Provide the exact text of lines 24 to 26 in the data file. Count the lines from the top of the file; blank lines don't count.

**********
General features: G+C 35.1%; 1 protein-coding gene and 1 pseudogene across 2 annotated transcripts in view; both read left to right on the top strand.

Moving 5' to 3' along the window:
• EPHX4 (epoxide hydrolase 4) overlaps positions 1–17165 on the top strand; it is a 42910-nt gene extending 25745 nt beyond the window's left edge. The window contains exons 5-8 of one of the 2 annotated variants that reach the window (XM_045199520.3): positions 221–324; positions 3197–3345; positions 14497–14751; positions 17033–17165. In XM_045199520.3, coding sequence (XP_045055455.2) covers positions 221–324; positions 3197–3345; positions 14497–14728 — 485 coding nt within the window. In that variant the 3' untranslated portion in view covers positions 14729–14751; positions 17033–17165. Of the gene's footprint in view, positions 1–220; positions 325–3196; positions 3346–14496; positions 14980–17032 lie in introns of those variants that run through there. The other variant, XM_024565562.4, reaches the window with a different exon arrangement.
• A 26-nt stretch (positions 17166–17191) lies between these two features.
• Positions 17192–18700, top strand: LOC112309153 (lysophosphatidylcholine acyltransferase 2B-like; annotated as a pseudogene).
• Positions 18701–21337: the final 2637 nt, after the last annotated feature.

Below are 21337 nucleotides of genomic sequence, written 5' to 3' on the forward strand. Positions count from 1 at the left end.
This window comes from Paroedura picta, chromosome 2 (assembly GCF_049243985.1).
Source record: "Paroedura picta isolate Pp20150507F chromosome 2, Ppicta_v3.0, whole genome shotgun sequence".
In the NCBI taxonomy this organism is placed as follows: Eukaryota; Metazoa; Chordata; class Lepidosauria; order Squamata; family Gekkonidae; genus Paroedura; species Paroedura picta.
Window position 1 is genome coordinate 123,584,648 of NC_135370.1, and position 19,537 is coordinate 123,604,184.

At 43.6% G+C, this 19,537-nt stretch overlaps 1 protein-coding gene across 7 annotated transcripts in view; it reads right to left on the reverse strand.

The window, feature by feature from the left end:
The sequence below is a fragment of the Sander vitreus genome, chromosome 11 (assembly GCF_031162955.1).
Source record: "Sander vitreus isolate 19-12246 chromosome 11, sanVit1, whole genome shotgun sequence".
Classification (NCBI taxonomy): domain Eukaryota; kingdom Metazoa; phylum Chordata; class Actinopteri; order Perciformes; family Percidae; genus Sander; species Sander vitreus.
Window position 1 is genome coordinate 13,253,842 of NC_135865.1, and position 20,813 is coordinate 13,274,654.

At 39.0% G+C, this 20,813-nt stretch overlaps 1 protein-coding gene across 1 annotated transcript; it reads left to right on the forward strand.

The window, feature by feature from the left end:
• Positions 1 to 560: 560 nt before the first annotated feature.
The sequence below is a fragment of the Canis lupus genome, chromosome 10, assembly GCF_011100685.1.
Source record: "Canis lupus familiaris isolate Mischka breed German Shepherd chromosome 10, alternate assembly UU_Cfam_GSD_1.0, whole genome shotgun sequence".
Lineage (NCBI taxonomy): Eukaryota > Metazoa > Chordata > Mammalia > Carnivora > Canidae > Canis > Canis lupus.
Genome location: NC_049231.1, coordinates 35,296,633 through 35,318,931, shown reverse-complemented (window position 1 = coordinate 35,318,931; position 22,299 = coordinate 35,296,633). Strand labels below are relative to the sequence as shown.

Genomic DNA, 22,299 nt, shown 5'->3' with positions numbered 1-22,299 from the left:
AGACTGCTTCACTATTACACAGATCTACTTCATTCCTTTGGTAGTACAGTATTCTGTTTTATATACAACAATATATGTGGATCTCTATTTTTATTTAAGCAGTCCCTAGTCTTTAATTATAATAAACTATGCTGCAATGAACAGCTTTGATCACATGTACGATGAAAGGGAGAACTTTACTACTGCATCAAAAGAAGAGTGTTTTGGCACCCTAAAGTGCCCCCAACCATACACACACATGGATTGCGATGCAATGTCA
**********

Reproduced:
Genome location: NC_049231.1, coordinates 35,296,633 through 35,318,931, shown reverse-complemented (window position 1 = coordinate 35,318,931; position 22,299 = coordinate 35,296,633). Strand labels below are relative to the sequence as shown.

Genomic DNA, 22,299 nt, shown 5'->3' with positions numbered 1-22,299 from the left:
AGACTGCTTCACTATTACACAGATCTACTTCATTCCTTTGGTAGTACAGTATTCTGTTTTATATACAACAATATATGTGGATCTCTATTTTTATTTAAGCAGTCCCTAGTCTTTAATTATAATAAACTATGCTGCAATGAACAGCTTTGATCACATGTACGATGAAAGGGAGAACTTTACTACTGCATCAAAAGAAGAGTGTTTTGGCACCCTAAAGTGCCCCCAACCATACACACACATGGATTGCGATGCAATGTCA